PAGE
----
Stuxnet is an advanced malware worm that was discovered in July 2010 and that has attacked Siemens PCS7, S7 PLC and WinCC systems around the world. It has infected at least 22 manufacturing sites, and it appears to have impacted its possible target - Iran’s nuclear enrichment program.
You may think, “Great, we weren’t the target!” However, Stuxnet successfully infected a large U.S. manufacturing plant. The impact was that major resources were required to disinfect project files, and the plant continued to experience symptoms on PLCs one month later.
The message to you is: Stuxnet is the first malware to specifically target an industrial process. Could your industrial process be next? And, even if you are not the target, you may face high resource costs to eliminate a potential threat from your systems.
2. How Stuxnet Spreads
The management of many industrial sites feels “safe” because they believe the ICS network is not connected to the Internet. Some even believe their system is “air-gapped” from their corporate network. A part of the genius of Stuxnet is that it demonstrated how easy it is for an advanced cyber threat to go from a USB key, an external hard drive, an infected laptop or an infected project file to a control system network.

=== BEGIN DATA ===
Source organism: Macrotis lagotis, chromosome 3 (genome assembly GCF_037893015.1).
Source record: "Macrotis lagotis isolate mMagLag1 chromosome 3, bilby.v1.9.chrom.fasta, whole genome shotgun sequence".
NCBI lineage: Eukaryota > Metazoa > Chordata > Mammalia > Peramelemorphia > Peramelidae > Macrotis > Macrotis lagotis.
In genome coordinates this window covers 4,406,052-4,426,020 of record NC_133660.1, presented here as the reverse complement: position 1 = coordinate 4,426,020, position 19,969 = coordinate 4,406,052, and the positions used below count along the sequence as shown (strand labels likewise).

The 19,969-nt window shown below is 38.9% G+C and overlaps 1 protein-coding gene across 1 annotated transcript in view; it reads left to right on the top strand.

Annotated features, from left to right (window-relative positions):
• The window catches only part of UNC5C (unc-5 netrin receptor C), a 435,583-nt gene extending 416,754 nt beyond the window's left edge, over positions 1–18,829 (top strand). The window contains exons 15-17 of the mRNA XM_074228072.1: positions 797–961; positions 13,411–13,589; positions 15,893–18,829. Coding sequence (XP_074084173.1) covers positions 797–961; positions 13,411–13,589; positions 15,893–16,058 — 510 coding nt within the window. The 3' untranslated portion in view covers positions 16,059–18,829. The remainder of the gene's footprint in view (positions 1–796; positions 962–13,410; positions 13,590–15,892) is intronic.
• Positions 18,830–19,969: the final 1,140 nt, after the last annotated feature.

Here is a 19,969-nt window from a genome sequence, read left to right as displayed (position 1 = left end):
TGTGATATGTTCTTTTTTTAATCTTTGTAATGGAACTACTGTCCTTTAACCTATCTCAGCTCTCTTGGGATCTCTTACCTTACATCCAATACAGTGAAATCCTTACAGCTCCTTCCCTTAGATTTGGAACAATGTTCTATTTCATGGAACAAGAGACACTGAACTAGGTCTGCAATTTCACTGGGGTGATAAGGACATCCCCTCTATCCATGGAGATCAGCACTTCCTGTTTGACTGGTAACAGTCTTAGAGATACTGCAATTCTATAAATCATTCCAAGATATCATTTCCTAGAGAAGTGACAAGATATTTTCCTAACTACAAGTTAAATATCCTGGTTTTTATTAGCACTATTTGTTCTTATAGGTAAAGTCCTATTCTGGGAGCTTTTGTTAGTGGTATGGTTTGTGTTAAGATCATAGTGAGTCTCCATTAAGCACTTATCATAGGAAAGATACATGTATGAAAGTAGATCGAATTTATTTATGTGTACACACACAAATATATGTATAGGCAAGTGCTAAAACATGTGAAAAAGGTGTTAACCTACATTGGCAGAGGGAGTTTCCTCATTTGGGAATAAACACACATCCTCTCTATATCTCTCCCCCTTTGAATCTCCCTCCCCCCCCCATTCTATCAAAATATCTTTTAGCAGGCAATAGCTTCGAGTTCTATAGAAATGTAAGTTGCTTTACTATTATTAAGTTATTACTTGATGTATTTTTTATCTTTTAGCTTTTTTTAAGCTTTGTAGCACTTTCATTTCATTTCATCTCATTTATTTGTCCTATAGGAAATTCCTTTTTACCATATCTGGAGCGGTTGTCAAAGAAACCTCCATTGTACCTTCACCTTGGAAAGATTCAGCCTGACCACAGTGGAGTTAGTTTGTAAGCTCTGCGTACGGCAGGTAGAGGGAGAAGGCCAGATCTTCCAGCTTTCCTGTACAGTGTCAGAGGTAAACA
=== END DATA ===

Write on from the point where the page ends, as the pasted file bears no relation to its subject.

Using human vectors, local area network communications or infected project files, Stuxnet reached its PLC targets. The business practices of today, which involve using remote contractors and support staff, links between the enterprise network and the control networks, and removable media for updates or support, all provide multiple pathways for infection. Even a simple PDF file could be a pathway into your control system.